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Open AccessArticle

Inflammatory Immune Responses in the Pathogenesis of Tick-Borne Encephalitis

1
Department of Infectious Diseases, University Medical Center Ljubljana, Japljeva 2, 1525 Ljubljana, Slovenia
2
Institute for Biostatistics and Medical Informatics, Faculty of Medicine, University of Ljubljana, Vrazov trg 2, 1000 Ljubljana, Slovenia
3
Department of Mathematics, Faculty of Mathematics, Natural Sciences and Information Technologies, University of Primorska, Glagoljaška 8, 6000 Koper, Slovenia
4
Institute for Microbiology and Immunology, Faculty of Medicine, University of Ljubljana, Zaloška 4, 1000 Ljubljana, Slovenia
5
Division of Rheumatology, Allergy, and Immunology, Center for Immunology and Inflammatory Diseases, Masachusetts General Hospital/Harvard Medical School, 55 Fruit Street, Boston, MA 02114, USA
*
Author to whom correspondence should be addressed.
J. Clin. Med. 2019, 8(5), 731; https://doi.org/10.3390/jcm8050731
Received: 27 March 2019 / Revised: 26 April 2019 / Accepted: 16 May 2019 / Published: 22 May 2019
(This article belongs to the Section Clinical Neurology)
Clinical manifestations of tick-borne encephalitis (TBE) are thought to result from the host immune responses to infection, but knowledge of such responses is incomplete. We performed a detailed clinical evaluation and characterization of innate and adaptive inflammatory immune responses in matched serum and cerebrospinal fluid (CSF) samples from 81 adult patients with TBE. Immune responses were then correlated with laboratory and clinical findings. The inflammatory immune responses were generally site-specific. Cytokines and chemokines associated with innate and Th1 adaptive immune responses were significantly higher in CSF, while mediators associated with Th17 and B-cell responses were generally higher in serum. Furthermore, mediators associated with innate and Th1 adaptive immune responses were positively associated with disease severity, whereas Th17 and B cell immune responses were not. During the meningoencephalitic phase of TBE, innate and Th1 adaptive inflammatory mediators were highly concentrated in CSF, the site of the disease. The consequence of this robust immune response was more severe acute illness. In contrast, inflammatory mediators associated with B cell and particularly Th17 responses were concentrated in serum. These findings provide new insights into the immunopathogenesis of TBE and implicate innate and Th1 adaptive responses in severity and clinical presentation of acute illness. View Full-Text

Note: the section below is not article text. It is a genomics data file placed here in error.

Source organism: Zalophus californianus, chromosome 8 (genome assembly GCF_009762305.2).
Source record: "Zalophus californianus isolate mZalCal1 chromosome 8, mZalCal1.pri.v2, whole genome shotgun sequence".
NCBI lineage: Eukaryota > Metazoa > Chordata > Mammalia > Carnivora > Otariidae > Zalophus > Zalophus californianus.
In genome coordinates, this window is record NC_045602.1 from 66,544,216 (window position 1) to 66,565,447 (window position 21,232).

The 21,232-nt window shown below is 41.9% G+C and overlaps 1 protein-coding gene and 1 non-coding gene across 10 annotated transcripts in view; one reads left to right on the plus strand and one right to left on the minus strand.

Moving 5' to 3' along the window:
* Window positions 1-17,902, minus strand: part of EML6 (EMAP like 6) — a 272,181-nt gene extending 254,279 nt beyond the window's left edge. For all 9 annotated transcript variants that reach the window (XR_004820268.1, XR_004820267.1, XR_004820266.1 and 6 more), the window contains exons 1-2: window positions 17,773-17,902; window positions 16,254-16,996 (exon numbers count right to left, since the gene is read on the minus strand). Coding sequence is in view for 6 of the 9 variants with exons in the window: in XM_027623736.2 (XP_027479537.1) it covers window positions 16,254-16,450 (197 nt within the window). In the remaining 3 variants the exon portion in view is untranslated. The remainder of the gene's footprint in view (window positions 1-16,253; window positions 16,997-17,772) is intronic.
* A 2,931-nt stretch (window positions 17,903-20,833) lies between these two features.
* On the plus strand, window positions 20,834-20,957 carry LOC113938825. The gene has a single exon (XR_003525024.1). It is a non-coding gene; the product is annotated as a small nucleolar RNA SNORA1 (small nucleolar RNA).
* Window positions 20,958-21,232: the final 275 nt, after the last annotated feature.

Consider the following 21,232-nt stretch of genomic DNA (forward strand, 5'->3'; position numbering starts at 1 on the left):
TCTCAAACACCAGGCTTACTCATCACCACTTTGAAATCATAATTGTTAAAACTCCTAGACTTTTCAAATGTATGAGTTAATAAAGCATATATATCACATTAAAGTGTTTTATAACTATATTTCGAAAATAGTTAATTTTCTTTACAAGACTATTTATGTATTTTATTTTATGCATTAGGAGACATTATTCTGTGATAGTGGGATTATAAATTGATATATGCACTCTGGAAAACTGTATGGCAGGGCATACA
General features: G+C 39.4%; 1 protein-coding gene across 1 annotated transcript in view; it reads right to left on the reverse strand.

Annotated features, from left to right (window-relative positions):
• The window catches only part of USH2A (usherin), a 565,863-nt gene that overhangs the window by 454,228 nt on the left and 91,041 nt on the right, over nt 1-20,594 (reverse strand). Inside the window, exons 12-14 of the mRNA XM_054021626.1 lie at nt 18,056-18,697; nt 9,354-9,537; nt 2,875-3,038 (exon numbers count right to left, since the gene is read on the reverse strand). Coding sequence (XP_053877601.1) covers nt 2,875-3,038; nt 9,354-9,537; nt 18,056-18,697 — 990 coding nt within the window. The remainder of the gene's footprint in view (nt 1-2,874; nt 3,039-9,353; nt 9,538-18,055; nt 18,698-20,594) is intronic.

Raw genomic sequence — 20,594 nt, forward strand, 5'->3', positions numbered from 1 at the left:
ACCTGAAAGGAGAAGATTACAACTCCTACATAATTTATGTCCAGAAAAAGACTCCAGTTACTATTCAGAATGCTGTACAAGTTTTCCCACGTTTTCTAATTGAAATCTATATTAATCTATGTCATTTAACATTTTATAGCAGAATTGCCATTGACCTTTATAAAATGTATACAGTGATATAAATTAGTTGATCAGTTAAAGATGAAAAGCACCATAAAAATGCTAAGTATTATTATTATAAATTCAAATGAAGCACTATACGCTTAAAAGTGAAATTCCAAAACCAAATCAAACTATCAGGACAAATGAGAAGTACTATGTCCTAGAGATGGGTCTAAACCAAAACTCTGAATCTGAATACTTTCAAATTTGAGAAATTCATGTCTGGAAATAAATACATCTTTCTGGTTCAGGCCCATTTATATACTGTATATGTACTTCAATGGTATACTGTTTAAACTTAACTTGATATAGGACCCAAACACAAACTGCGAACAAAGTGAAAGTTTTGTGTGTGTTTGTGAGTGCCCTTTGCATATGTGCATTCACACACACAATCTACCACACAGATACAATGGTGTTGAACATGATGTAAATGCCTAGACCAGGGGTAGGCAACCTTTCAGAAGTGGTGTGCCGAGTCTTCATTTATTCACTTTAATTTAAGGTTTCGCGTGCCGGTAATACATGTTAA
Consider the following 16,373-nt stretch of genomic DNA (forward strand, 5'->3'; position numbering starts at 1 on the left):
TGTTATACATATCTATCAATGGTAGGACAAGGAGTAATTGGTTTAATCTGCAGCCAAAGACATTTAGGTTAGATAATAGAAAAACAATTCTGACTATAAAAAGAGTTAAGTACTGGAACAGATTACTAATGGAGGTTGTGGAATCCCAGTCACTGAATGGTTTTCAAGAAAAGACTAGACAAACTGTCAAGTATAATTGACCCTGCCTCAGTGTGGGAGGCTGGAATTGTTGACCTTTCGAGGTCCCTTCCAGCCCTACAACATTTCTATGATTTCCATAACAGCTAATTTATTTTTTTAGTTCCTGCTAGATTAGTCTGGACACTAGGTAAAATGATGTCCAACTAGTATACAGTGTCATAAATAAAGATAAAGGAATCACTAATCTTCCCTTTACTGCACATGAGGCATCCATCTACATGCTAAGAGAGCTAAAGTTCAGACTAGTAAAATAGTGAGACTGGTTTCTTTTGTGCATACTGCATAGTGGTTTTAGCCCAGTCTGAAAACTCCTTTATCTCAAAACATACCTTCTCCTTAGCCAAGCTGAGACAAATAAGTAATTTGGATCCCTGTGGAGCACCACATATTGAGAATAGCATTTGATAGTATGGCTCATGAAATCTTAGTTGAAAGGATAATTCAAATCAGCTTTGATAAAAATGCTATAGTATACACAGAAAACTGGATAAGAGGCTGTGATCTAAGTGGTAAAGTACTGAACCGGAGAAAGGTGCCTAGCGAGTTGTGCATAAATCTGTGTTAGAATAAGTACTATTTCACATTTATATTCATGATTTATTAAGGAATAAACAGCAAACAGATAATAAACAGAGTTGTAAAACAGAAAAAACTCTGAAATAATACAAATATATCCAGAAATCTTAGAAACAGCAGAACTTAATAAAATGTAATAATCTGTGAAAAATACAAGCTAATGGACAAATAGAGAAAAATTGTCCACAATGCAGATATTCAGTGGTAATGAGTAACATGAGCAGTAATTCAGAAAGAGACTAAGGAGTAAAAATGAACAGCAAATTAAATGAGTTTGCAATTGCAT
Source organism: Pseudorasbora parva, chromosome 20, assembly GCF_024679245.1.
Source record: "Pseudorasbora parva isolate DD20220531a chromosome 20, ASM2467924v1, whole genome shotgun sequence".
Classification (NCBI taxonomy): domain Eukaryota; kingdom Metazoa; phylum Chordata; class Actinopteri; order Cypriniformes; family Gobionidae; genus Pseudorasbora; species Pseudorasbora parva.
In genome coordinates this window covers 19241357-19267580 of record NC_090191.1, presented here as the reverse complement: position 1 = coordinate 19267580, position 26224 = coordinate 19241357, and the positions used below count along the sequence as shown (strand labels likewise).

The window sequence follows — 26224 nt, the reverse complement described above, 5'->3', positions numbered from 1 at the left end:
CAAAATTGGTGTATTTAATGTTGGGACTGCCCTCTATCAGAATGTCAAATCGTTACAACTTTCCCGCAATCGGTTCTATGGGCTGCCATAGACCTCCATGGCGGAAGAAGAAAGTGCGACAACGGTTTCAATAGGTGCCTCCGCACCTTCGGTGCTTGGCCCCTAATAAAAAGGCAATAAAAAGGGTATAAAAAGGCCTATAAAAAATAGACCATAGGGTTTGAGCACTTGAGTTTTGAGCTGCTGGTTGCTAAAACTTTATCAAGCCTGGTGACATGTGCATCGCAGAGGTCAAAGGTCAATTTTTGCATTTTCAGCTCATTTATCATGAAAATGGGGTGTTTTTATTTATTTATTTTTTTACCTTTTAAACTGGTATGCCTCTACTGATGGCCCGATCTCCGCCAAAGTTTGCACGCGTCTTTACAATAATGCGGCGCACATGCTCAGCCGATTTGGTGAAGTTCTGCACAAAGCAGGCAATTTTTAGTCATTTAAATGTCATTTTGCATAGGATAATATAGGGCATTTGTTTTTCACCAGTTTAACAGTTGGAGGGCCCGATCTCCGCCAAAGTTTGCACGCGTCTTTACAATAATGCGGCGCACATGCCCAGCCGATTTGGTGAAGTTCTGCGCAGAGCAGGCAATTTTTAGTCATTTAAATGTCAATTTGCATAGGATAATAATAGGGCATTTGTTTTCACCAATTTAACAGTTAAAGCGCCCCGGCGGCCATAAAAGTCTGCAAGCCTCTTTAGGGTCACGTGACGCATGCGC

Keywords: tick-borne encephalitis; inflammatory mediators; innate immunity; adaptive immunity; cytokines; chemokines; cerebrospinal fluid; severity of illness tick-borne encephalitis; inflammatory mediators; innate immunity; adaptive immunity; cytokines; chemokines; cerebrospinal fluid; severity of illness
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Bogovič, P.; Lusa, L.; Korva, M.; Pavletič, M.; Resman Rus, K.; Lotrič-Furlan, S.; Avšič-Županc, T.; Strle, K.; Strle, F. Inflammatory Immune Responses in the Pathogenesis of Tick-Borne Encephalitis. J. Clin. Med. 2019, 8, 731.

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